Dealing with a Sore Groin

A sore groin can be a particularly painful problem.  If you have injured your groin while riding your bicycle or running, it is important that you follow certain measures to reduce the severity of your problem.  In addition, you will find that a sore groin can take longer to heal than other kinds of injuries.

Preventing Groin Injuries

The best way to keep from getting a sore groin is to stretch well before physical activity.  Most groin injuries occur when individuals fail to stretch and warm themselves up properly beforehand.  So take the time before you exercise to do the proper warm-up stretches.  These should include leg stretches that loosen up the muscles of the upper legs especially in the area of the groin.

Just after your Injury

The minute you feel something pull in your groin, there are certain actions you can take to minimize the damage you might get.  The number one action is to stop the activity in which you are involved.  In many cases, people exacerbate groin injuries by not sitting down right when the injury happens.  So don’t continue biking, don’t just play the set out.  If you feel something pull in your groin, stop the activity right then.

The next step that can help you reduce the length of your groin injury is to ice the location of your groin pull.  Of course, no one finds icing the groin area a pleasurable experience, but research shows that applying ice within an hour after injury helps to reduce swelling and to limit recovery times.

Following the Injury

A sore groin can take up to a month to heal with most cases averaging about two and half weeks.  So you should prepare yourself for a prolonged period where you don’t feel quite 100%.  Ideally, you should take it easy on your groin for about a month after a moderate groin injury.  Even if you do not feel much soreness after about a week or two you, should still continue to take it easy.

As long as you continue to feel pain, you should continue to ice your groin at least once a day until symptoms subside.  The best way to ice a sore groin is to place ice in a plastic bag and hold it to spot where you feel the pain emanating.

To help fight the pain, you can also get pain relievers.  Consult your physician to see which would be best for you.

Another good recommendation when you have a sore groin is to avoid wearing boxers or other loose fitting pants.  Ideally, you want a tight fitting undergarment so that you can give your groin as much support as possible.  Doctors agree that this simple change in wardrobe can help reduce the incidence of re-injury.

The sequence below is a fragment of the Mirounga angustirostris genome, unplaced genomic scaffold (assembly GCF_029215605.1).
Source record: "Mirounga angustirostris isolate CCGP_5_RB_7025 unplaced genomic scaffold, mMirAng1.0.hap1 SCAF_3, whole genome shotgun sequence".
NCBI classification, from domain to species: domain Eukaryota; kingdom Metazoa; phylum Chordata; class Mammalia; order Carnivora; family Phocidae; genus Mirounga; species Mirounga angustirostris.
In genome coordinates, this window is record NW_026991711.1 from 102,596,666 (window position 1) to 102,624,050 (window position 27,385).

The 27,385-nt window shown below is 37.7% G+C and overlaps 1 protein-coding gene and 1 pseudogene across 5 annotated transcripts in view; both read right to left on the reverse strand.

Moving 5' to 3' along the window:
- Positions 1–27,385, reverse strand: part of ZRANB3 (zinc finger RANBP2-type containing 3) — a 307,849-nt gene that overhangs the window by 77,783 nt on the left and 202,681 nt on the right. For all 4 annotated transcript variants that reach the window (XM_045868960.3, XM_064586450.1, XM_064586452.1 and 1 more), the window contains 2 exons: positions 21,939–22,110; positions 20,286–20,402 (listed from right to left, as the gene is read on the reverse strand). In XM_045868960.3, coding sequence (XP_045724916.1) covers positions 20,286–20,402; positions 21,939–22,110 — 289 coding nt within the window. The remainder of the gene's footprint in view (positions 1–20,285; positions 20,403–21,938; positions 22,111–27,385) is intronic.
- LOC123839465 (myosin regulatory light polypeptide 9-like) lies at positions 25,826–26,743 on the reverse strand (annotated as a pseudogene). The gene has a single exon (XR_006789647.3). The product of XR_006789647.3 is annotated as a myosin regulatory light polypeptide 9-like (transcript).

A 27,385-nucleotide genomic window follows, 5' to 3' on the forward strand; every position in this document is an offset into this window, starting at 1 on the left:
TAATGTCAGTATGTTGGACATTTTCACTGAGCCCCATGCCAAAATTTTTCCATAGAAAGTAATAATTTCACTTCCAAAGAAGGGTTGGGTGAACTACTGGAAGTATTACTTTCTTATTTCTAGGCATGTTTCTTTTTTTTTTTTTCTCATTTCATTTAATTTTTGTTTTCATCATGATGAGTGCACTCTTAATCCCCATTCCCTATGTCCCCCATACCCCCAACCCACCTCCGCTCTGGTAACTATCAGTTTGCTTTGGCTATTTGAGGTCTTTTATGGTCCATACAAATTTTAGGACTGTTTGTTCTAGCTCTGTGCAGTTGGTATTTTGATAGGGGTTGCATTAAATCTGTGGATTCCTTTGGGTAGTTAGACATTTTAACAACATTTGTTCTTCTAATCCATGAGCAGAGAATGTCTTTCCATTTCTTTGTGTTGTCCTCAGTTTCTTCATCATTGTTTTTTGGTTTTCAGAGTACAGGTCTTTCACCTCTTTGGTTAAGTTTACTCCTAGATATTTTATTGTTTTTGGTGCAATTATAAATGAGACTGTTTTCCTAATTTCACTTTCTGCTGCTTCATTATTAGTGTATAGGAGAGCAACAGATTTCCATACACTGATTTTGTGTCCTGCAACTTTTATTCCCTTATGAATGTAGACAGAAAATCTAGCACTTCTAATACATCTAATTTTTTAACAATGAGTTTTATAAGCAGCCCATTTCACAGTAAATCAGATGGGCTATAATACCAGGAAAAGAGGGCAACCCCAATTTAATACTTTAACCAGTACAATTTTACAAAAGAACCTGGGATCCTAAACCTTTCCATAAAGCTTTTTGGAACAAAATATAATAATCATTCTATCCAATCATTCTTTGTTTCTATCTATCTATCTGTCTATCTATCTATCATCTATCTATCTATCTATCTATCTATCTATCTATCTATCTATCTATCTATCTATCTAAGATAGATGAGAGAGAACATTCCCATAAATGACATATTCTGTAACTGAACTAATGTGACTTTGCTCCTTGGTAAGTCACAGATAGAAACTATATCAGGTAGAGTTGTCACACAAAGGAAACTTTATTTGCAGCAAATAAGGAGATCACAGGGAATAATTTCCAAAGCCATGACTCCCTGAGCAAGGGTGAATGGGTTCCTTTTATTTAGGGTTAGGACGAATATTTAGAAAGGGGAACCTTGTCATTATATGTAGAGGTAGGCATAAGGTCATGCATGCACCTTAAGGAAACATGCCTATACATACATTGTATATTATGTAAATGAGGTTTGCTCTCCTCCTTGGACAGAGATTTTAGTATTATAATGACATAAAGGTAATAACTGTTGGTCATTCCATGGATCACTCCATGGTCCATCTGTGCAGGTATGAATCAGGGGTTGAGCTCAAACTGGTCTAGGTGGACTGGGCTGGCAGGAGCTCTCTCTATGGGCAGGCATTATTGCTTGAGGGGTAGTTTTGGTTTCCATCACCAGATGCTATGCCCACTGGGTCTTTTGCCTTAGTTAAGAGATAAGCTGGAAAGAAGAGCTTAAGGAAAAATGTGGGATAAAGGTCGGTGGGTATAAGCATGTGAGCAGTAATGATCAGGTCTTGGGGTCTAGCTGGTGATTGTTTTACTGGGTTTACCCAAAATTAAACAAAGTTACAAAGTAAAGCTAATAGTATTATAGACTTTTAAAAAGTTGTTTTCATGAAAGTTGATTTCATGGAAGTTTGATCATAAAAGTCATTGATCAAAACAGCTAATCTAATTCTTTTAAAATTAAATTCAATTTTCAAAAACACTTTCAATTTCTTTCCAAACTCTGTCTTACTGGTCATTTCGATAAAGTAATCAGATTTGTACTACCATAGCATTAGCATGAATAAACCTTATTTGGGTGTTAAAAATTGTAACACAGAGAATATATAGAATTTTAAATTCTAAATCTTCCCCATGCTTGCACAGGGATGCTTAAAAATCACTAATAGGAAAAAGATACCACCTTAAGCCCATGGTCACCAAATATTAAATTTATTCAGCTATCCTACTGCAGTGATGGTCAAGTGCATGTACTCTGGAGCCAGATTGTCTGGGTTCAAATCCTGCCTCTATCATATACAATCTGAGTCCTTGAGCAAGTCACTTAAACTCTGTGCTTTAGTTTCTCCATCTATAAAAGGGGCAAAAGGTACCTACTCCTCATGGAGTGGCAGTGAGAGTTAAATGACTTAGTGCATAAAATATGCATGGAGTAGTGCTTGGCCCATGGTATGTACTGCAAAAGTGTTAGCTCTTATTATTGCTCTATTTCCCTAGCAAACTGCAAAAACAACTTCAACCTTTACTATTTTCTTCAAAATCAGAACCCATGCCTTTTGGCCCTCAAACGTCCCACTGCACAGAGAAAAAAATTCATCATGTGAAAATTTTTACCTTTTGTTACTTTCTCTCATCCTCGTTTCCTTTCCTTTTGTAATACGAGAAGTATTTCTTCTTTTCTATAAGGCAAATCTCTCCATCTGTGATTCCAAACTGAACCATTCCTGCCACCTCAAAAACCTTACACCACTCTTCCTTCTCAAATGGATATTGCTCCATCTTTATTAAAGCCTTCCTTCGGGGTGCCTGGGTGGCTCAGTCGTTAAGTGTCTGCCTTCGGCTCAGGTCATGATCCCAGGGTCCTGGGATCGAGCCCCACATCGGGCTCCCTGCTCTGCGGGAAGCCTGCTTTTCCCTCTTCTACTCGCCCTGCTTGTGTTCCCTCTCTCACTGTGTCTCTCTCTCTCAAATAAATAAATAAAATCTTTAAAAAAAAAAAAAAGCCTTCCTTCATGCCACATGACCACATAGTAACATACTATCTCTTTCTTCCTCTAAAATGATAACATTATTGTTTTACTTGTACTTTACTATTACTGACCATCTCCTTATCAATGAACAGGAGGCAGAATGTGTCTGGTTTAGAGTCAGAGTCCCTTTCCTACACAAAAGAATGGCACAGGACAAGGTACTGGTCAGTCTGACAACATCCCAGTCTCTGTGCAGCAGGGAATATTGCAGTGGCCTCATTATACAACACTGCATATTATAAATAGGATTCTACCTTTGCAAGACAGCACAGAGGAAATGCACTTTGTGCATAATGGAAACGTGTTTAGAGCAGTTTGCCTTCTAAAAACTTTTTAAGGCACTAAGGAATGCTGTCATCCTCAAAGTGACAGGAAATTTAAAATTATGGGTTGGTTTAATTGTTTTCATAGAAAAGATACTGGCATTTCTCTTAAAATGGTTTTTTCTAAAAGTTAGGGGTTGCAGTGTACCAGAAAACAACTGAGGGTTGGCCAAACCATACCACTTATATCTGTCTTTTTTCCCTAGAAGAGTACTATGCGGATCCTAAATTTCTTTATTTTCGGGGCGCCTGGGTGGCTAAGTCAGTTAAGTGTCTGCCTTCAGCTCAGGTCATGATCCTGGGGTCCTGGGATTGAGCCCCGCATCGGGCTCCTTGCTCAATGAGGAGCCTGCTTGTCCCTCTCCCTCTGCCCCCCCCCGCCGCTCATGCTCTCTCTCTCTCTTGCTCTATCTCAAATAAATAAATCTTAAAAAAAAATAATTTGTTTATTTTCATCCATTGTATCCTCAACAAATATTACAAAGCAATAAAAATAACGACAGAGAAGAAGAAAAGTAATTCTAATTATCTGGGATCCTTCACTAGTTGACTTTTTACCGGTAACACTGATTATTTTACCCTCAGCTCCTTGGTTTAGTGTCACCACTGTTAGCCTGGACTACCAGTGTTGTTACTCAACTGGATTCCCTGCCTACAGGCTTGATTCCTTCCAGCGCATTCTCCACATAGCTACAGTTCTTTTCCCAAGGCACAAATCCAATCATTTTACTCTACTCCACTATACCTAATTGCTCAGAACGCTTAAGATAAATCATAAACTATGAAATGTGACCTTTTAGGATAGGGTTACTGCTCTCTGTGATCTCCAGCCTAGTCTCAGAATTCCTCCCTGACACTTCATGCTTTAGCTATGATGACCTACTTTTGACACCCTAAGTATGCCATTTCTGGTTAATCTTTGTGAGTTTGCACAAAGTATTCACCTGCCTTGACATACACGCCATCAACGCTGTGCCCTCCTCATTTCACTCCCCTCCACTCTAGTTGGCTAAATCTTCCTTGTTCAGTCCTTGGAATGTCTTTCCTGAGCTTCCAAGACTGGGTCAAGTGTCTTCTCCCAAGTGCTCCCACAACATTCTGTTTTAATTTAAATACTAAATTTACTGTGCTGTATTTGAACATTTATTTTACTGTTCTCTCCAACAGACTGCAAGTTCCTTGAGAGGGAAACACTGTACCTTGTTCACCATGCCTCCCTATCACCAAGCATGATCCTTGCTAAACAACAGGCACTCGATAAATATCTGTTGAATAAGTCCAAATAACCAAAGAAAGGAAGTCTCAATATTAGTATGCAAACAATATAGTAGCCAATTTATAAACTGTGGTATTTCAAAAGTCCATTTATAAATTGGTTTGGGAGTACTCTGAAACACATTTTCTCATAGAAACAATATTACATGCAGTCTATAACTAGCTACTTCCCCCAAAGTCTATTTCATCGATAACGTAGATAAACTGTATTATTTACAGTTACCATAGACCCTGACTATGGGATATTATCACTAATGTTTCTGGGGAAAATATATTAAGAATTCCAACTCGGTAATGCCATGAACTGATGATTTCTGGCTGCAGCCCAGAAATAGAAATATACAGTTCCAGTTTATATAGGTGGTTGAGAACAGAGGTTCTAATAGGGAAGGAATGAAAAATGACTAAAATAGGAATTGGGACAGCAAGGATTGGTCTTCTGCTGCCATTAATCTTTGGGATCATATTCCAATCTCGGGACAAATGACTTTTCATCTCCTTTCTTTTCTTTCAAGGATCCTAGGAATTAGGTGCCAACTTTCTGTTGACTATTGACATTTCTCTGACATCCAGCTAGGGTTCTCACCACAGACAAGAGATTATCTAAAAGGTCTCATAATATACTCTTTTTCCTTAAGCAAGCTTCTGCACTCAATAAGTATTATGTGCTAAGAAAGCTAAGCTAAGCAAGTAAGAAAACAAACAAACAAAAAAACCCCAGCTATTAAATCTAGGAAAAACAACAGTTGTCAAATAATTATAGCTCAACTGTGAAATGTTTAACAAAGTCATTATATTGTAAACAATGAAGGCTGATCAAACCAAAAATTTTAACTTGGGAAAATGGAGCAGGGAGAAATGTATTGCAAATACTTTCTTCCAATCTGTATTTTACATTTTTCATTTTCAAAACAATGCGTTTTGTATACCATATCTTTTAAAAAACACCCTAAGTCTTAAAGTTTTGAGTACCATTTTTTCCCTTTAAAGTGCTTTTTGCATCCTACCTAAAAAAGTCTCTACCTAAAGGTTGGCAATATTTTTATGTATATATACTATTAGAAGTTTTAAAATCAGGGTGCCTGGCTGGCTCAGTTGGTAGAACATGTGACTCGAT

When to See a Physician

Of course, to be safe you should always see a physician whenever you have any kind of injury whose severity you are not 100% sure about.  However, there are some key points where you should definitely go get your sore groin checked out.  The basic rule is this: if it starts to get worse, see a doctor; if it doesn’t get better, see a doctor.

Therefore, if after about a month you still have a sore groin, go get it checked out.  Similarly, if after about a week of taking it easy, you are still feeling the same level of soreness, it is about time to consider going to a doctor.

Even more importantly, you should see a doctor if anything suddenly changes for the worse.  If after a few days, your groin suddenly begins to swell, or the pain coming from your groin suddenly and inexplicably spikes, then you should get it checked out.  (Similarly, if the pain is unusually intense right from the beginning, then you should get it checked out.)

You should also watch for signs of infection.  If you start to get a fever within a day or two your injury, this is a sign of possible infection.  In addition, if the soreness or swelling starts to spread to different parts of your body, you start to limp because of your injury, or if you start to feel numbness, these all suggest that matters are developing in a negative direction.  See your doctor.


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